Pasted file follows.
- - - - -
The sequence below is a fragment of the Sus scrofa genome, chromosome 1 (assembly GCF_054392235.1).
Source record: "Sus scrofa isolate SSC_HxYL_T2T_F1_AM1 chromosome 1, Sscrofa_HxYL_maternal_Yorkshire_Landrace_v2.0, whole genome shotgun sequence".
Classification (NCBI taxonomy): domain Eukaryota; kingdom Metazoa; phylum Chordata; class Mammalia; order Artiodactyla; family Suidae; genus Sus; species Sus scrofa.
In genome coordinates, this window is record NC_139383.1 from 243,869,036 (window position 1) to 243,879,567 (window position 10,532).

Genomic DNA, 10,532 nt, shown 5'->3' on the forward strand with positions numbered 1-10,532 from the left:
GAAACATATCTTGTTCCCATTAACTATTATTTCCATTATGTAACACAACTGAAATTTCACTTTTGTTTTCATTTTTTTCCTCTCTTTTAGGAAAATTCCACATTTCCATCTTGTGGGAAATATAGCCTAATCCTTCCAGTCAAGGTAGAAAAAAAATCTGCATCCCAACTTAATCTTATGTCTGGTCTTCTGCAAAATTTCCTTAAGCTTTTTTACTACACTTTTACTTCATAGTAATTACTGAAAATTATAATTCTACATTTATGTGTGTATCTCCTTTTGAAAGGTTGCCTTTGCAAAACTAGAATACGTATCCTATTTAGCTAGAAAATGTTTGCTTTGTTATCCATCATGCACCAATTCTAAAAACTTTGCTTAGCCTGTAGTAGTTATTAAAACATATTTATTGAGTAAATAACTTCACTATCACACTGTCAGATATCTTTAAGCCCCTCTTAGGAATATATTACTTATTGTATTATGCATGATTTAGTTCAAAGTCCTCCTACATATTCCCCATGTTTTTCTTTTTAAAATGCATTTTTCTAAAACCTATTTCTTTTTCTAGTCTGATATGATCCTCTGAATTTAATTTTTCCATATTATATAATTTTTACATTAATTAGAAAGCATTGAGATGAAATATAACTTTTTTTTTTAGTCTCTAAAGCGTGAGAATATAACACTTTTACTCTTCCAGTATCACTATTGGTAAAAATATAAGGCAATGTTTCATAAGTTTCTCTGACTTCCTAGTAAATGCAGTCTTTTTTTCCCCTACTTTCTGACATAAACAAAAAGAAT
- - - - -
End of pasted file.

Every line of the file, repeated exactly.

The sequence below is a fragment of the Sus scrofa genome, chromosome 1 (assembly GCF_054392235.1).
Source record: "Sus scrofa isolate SSC_HxYL_T2T_F1_AM1 chromosome 1, Sscrofa_HxYL_maternal_Yorkshire_Landrace_v2.0, whole genome shotgun sequence".
Classification (NCBI taxonomy): domain Eukaryota; kingdom Metazoa; phylum Chordata; class Mammalia; order Artiodactyla; family Suidae; genus Sus; species Sus scrofa.
In genome coordinates, this window is record NC_139383.1 from 243,869,036 (window position 1) to 243,879,567 (window position 10,532).

Genomic DNA, 10,532 nt, shown 5'->3' on the forward strand with positions numbered 1-10,532 from the left:
GAAACATATCTTGTTCCCATTAACTATTATTTCCATTATGTAACACAACTGAAATTTCACTTTTGTTTTCATTTTTTTCCTCTCTTTTAGGAAAATTCCACATTTCCATCTTGTGGGAAATATAGCCTAATCCTTCCAGTCAAGGTAGAAAAAAAATCTGCATCCCAACTTAATCTTATGTCTGGTCTTCTGCAAAATTTCCTTAAGCTTTTTTACTACACTTTTACTTCATAGTAATTACTGAAAATTATAATTCTACATTTATGTGTGTATCTCCTTTTGAAAGGTTGCCTTTGCAAAACTAGAATACGTATCCTATTTAGCTAGAAAATGTTTGCTTTGTTATCCATCATGCACCAATTCTAAAAACTTTGCTTAGCCTGTAGTAGTTATTAAAACATATTTATTGAGTAAATAACTTCACTATCACACTGTCAGATATCTTTAAGCCCCTCTTAGGAATATATTACTTATTGTATTATGCATGATTTAGTTCAAAGTCCTCCTACATATTCCCCATGTTTTTCTTTTTAAAATGCATTTTTCTAAAACCTATTTCTTTTTCTAGTCTGATATGATCCTCTGAATTTAATTTTTCCATATTATATAATTTTTACATTAATTAGAAAGCATTGAGATGAAATATAACTTTTTTTTTTAGTCTCTAAAGCGTGAGAATATAACACTTTTACTCTTCCAGTATCACTATTGGTAAAAATATAAGGCAATGTTTCATAAGTTTCTCTGACTTCCTAGTAAATGCAGTCTTTTTTTCCCCTACTTTCTGACATAAACAAAAAGAAT